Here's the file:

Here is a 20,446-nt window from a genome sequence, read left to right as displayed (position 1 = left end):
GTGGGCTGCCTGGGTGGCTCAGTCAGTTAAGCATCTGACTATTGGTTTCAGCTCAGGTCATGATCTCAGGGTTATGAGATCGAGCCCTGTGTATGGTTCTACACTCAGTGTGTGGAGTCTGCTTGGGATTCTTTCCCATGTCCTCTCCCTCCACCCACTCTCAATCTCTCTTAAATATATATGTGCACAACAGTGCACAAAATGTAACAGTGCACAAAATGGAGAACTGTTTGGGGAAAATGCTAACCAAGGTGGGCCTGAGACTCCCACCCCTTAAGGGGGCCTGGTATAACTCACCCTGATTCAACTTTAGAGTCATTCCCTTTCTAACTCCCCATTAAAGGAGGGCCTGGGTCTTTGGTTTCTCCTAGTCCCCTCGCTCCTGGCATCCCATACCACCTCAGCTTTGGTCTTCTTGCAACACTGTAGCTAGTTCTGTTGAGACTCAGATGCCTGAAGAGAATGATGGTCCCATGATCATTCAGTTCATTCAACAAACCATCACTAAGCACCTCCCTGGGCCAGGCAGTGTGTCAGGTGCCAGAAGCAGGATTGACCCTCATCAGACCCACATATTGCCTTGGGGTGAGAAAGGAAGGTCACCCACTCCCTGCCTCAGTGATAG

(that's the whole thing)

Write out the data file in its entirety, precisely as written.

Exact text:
Here is a 20,446-nt window from a genome sequence, read left to right as displayed (position 1 = left end):
GTGGGCTGCCTGGGTGGCTCAGTCAGTTAAGCATCTGACTATTGGTTTCAGCTCAGGTCATGATCTCAGGGTTATGAGATCGAGCCCTGTGTATGGTTCTACACTCAGTGTGTGGAGTCTGCTTGGGATTCTTTCCCATGTCCTCTCCCTCCACCCACTCTCAATCTCTCTTAAATATATATGTGCACAACAGTGCACAAAATGTAACAGTGCACAAAATGGAGAACTGTTTGGGGAAAATGCTAACCAAGGTGGGCCTGAGACTCCCACCCCTTAAGGGGGCCTGGTATAACTCACCCTGATTCAACTTTAGAGTCATTCCCTTTCTAACTCCCCATTAAAGGAGGGCCTGGGTCTTTGGTTTCTCCTAGTCCCCTCGCTCCTGGCATCCCATACCACCTCAGCTTTGGTCTTCTTGCAACACTGTAGCTAGTTCTGTTGAGACTCAGATGCCTGAAGAGAATGATGGTCCCATGATCATTCAGTTCATTCAACAAACCATCACTAAGCACCTCCCTGGGCCAGGCAGTGTGTCAGGTGCCAGAAGCAGGATTGACCCTCATCAGACCCACATATTGCCTTGGGGTGAGAAAGGAAGGTCACCCACTCCCTGCCTCAGTGATAG